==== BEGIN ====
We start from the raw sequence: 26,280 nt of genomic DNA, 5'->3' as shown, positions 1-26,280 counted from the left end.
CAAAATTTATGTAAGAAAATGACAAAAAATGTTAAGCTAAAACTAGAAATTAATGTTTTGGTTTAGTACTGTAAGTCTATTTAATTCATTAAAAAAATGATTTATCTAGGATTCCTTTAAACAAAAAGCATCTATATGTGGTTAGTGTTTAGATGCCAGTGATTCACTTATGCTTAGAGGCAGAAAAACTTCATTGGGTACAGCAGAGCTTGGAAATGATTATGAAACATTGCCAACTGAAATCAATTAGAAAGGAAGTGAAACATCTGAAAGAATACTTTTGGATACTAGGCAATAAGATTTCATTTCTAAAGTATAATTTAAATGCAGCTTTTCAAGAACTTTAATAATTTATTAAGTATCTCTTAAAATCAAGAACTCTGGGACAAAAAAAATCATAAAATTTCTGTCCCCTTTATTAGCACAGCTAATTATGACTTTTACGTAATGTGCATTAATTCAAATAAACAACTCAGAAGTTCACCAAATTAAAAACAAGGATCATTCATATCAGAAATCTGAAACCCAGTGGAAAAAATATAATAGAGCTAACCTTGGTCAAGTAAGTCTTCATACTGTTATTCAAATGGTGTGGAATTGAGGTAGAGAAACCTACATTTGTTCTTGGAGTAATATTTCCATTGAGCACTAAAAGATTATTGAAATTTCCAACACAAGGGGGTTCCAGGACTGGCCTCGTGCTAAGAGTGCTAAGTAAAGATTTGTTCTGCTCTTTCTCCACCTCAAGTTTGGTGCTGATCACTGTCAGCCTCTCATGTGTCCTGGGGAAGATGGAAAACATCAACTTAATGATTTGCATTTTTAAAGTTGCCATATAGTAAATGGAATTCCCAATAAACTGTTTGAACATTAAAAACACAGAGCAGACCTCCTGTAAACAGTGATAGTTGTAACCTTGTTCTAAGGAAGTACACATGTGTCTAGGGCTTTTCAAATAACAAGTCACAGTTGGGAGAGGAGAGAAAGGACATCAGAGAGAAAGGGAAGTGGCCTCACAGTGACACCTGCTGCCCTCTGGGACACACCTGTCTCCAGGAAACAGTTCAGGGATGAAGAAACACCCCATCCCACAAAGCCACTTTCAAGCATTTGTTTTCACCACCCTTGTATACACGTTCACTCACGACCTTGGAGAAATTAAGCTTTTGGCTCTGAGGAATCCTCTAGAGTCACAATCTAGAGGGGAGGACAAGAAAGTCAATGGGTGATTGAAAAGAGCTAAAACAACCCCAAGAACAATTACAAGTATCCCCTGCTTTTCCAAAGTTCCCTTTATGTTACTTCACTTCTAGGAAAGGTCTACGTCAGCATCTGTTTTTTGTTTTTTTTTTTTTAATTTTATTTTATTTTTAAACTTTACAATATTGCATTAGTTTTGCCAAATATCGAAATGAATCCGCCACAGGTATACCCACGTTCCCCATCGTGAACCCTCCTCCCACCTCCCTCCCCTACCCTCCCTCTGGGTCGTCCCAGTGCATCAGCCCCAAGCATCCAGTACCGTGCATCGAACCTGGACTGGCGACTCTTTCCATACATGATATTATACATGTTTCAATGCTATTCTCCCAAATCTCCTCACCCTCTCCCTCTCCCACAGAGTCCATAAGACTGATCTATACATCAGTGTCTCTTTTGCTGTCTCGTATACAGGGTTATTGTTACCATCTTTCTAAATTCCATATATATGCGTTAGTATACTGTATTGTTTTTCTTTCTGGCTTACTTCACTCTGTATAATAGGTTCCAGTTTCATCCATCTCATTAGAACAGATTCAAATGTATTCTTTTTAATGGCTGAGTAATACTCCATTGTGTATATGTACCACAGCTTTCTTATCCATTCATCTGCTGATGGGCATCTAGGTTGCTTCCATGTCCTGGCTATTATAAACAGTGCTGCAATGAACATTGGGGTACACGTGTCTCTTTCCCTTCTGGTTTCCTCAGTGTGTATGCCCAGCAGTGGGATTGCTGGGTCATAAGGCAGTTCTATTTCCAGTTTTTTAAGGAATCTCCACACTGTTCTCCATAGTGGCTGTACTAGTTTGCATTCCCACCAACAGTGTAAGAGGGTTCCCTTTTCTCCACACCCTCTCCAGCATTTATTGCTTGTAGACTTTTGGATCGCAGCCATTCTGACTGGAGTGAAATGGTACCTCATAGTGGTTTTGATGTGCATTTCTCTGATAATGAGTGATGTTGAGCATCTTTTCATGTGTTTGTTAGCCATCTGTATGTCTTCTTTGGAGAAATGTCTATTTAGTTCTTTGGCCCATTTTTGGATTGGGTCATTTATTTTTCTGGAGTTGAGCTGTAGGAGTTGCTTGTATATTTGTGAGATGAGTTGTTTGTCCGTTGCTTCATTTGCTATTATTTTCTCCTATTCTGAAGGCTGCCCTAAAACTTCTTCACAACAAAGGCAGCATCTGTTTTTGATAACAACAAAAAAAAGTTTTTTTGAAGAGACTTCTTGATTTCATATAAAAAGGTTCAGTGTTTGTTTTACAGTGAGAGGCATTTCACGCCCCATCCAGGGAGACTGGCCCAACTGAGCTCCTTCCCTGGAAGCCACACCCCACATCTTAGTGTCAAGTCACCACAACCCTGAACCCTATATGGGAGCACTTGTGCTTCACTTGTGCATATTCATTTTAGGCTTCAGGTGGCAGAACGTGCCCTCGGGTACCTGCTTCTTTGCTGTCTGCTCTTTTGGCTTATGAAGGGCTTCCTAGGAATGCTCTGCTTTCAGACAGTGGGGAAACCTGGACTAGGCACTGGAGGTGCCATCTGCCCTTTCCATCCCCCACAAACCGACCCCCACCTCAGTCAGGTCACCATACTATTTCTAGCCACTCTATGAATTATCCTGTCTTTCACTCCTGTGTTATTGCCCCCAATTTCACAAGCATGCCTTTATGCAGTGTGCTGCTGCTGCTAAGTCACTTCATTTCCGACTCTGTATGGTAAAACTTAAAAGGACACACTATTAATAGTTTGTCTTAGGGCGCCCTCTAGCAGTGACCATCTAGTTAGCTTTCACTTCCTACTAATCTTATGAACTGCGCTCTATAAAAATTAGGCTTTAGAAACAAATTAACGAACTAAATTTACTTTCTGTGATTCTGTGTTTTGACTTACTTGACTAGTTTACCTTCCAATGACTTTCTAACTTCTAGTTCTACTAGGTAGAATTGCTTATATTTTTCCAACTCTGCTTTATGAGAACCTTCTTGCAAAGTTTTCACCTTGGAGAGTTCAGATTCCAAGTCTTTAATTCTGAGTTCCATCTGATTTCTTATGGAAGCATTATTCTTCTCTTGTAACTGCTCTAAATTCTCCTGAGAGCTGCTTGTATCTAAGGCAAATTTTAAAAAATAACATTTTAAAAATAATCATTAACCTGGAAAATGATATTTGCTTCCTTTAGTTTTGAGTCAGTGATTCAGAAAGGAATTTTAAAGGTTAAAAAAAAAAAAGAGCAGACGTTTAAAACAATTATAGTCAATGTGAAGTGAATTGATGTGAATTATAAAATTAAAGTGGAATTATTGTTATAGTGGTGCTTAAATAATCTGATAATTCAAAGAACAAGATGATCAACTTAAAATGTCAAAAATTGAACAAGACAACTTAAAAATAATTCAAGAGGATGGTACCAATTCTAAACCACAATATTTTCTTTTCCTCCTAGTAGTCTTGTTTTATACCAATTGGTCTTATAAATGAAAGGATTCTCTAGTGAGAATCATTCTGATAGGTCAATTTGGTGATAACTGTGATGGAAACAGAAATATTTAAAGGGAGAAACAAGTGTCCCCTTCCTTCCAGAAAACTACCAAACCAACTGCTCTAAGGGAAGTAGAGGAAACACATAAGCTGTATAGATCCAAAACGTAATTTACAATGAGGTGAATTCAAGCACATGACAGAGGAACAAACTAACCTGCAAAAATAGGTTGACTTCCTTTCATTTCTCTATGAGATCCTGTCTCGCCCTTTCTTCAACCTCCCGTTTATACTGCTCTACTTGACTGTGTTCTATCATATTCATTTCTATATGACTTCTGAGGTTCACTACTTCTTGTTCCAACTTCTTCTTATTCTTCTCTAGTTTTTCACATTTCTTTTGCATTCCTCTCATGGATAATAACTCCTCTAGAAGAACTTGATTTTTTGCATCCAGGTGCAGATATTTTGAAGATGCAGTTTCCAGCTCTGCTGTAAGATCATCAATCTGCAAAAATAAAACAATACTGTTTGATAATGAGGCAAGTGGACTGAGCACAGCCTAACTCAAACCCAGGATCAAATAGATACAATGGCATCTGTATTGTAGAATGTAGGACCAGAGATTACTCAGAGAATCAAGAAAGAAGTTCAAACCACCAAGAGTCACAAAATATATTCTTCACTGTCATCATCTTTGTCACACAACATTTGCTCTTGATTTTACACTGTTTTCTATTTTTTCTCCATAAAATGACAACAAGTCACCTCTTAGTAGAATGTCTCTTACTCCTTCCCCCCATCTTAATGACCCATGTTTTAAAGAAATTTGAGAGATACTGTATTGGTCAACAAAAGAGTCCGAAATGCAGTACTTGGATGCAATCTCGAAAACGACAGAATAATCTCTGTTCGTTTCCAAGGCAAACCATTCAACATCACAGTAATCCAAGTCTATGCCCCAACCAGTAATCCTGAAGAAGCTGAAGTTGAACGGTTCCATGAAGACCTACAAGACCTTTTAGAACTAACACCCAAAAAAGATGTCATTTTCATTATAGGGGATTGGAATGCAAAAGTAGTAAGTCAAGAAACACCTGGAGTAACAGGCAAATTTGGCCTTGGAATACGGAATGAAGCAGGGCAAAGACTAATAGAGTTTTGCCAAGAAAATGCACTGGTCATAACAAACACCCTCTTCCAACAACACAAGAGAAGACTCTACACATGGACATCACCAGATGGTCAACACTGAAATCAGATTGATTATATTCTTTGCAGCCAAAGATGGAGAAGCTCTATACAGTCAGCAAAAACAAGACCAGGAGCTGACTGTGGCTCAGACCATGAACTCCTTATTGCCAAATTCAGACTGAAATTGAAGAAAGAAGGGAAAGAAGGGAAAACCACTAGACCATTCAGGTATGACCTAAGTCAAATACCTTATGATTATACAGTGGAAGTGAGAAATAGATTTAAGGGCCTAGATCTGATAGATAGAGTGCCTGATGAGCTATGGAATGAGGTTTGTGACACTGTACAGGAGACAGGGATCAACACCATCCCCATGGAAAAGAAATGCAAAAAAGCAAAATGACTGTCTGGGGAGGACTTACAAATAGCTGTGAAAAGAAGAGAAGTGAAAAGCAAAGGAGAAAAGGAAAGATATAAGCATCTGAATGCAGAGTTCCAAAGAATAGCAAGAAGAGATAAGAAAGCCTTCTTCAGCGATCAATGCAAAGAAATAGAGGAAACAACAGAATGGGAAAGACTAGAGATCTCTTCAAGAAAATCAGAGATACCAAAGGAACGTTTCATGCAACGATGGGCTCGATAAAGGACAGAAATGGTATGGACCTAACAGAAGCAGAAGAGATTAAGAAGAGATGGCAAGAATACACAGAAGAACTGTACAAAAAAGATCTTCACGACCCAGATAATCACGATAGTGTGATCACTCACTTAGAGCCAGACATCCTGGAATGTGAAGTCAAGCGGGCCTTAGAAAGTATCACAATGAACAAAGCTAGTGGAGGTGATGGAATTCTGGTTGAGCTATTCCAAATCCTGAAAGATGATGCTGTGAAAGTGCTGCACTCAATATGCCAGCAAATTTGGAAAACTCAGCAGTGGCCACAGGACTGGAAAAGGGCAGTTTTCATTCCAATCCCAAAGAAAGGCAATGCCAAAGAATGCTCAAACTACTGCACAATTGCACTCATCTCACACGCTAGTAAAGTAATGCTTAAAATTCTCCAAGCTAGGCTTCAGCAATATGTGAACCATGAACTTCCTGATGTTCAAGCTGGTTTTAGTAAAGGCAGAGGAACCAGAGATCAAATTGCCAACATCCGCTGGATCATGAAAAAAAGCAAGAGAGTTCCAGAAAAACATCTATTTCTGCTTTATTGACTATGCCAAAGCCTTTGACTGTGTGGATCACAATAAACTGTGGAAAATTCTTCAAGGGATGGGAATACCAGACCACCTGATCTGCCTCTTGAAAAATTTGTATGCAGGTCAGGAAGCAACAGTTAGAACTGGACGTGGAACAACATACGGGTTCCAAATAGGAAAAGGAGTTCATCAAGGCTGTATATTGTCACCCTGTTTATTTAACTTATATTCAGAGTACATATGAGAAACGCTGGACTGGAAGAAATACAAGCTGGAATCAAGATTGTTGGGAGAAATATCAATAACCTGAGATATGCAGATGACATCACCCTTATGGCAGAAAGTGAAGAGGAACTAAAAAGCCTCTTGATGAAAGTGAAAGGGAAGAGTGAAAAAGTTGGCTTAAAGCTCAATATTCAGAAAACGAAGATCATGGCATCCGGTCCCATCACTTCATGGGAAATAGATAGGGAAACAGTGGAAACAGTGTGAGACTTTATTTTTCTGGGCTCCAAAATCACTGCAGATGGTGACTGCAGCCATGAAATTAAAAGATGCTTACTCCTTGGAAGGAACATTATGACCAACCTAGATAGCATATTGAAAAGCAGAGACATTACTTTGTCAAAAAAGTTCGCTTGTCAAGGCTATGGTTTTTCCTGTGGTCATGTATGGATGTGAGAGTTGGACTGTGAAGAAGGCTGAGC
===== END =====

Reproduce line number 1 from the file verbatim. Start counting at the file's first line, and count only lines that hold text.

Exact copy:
We start from the raw sequence: 26,280 nt of genomic DNA, 5'->3' as shown, positions 1-26,280 counted from the left end.